Female employees in the European Union (EU-27) earn, on average, about 85 per cent of the wages received by male employees. While some countries such as France and Sweden exhibit closer pay equality, women in Germany face a larger gap and receive just 79 per cent of the average male wage, according to the 2018 results from Eurostat 2020. How did this state of affairs emerge?
To understand contemporary pay inequality, it is vital to take a long-run perspective and look at the development of the gender pay ratio in Germany since 1913. An in-depth analysis of historical inquiry reports and publications by the statistical offices reveals that in 1913 women in Germany earned around 44 per cent of male wages. Although World War I led to a temporary increase in women’s pay in blue-collar occupations, this trend was soon reversed and the gender-segregated labour market was re-established following demobilization.
The interwar period brought about the most dynamic leap in gender relations during the 20th century. While in 1920 German women earned on average 45% of a man’s average pay, by 1937 this share had increased to 61%, a consequence of women’s occupational transition and the more progressive institutional framework adopted during the Weimar Republic.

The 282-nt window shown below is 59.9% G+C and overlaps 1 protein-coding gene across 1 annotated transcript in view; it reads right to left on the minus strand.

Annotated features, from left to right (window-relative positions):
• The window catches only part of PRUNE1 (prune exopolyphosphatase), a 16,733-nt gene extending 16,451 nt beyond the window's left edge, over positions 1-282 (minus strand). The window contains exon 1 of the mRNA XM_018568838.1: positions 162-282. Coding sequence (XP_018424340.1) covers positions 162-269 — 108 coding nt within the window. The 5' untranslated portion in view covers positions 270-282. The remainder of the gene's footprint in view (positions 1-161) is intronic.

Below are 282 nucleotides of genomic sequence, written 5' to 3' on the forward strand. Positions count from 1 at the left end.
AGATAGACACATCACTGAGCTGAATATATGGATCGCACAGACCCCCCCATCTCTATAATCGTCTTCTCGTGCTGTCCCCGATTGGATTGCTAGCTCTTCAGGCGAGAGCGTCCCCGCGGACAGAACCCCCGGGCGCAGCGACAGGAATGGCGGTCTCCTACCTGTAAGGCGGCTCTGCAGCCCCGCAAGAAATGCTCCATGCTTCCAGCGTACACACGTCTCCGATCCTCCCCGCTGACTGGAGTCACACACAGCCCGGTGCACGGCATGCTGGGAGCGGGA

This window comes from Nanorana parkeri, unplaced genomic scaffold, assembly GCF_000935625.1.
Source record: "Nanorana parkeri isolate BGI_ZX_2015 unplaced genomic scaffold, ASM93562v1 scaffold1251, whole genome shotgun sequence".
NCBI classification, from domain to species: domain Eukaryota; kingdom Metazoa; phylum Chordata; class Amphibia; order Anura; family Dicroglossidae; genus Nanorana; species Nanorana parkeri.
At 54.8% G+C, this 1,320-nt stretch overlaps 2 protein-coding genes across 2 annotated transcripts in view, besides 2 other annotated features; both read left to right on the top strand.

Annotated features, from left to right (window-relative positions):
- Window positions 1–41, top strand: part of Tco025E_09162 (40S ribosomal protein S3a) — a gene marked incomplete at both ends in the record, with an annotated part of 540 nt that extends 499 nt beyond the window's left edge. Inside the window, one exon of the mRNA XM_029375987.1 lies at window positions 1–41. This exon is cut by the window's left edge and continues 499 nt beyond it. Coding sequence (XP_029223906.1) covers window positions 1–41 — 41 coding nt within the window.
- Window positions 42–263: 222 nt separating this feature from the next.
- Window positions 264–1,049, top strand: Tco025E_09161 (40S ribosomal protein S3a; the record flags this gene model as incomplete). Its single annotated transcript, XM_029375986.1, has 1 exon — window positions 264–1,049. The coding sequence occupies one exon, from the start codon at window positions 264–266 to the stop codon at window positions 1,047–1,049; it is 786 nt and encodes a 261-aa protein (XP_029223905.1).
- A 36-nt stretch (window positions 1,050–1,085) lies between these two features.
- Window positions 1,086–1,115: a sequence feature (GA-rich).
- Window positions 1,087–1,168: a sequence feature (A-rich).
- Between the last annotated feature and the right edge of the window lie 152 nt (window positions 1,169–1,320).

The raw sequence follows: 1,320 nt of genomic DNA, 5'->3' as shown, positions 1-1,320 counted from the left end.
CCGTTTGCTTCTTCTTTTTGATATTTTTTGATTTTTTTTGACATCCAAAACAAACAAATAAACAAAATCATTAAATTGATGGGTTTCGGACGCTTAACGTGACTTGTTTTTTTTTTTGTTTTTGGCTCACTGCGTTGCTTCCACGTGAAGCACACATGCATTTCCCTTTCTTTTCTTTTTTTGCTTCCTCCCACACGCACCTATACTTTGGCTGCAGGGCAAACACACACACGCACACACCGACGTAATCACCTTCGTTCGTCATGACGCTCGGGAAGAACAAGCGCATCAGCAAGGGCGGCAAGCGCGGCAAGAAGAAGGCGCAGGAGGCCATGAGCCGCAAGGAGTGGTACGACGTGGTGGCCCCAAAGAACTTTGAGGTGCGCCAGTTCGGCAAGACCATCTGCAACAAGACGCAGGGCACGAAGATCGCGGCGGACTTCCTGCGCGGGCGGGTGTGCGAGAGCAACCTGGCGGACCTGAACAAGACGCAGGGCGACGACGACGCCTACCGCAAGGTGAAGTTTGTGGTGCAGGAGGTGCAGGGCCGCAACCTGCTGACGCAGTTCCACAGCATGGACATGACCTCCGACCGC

With the growing number of white-collar jobs, young females had job opportunities that were better paid and more socially accepted than the work in low-paid domestic services or agriculture. That was an opportunity they took: from 1910 to 1960, women increased their share in those fast-growing occupations from 18% to 45%, while their share decreased in agricultural work. This trend most likely contributed to women’s wage gains relative to men.
During the Weimar Republic, a new constitution and a more progressive institutional framework fostered further equalization of earnings, especially in the white-collar occupations. In 1919, the Weimar constitution introduced compulsory schooling for all youths under 18 years irrespective of gender. For the first time, this law provided girls with the same chances to receive vocational education and an apprenticeship as their male peers. All youths that worked in commercial and industrial firms were obliged to attend vocational commercial school at least once a week for two to three years. Before the introduction of this law, employers hardly invested in girls’ apprenticeships because women were seen as transient employees leaving the labour force upon marriage. This non-gendered schooling obligation led to a dynamic convergence of vocational training between boys and girls.
In the post-1945 period, the gender pay gap decreased in Germany from 65 percent in 1960 to 74 per cent twenty years later. In contrast, Sweden took the lead among European countries and by 1980, the gender pay gap was just 14 percentage points. However, since the 1980s, the gender pay gap has stagnated in many European countries.